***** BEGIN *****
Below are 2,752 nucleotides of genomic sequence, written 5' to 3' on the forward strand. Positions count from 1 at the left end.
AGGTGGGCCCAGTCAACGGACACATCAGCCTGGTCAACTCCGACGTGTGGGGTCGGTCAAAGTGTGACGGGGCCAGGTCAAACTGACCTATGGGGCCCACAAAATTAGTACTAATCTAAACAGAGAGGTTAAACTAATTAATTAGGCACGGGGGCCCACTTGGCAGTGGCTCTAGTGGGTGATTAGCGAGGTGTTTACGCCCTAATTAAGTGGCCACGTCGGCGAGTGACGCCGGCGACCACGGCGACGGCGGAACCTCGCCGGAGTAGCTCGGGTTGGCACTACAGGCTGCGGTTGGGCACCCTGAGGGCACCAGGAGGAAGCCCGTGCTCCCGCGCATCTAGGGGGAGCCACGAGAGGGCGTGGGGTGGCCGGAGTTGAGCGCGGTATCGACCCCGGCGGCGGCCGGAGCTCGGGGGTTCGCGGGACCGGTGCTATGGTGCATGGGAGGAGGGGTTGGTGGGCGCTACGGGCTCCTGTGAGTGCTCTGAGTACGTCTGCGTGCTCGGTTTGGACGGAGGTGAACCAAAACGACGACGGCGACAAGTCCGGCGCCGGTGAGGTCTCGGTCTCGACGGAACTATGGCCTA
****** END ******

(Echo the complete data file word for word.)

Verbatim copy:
Below are 2,752 nucleotides of genomic sequence, written 5' to 3' on the forward strand. Positions count from 1 at the left end.
AGGTGGGCCCAGTCAACGGACACATCAGCCTGGTCAACTCCGACGTGTGGGGTCGGTCAAAGTGTGACGGGGCCAGGTCAAACTGACCTATGGGGCCCACAAAATTAGTACTAATCTAAACAGAGAGGTTAAACTAATTAATTAGGCACGGGGGCCCACTTGGCAGTGGCTCTAGTGGGTGATTAGCGAGGTGTTTACGCCCTAATTAAGTGGCCACGTCGGCGAGTGACGCCGGCGACCACGGCGACGGCGGAACCTCGCCGGAGTAGCTCGGGTTGGCACTACAGGCTGCGGTTGGGCACCCTGAGGGCACCAGGAGGAAGCCCGTGCTCCCGCGCATCTAGGGGGAGCCACGAGAGGGCGTGGGGTGGCCGGAGTTGAGCGCGGTATCGACCCCGGCGGCGGCCGGAGCTCGGGGGTTCGCGGGACCGGTGCTATGGTGCATGGGAGGAGGGGTTGGTGGGCGCTACGGGCTCCTGTGAGTGCTCTGAGTACGTCTGCGTGCTCGGTTTGGACGGAGGTGAACCAAAACGACGACGGCGACAAGTCCGGCGCCGGTGAGGTCTCGGTCTCGACGGAACTATGGCCTA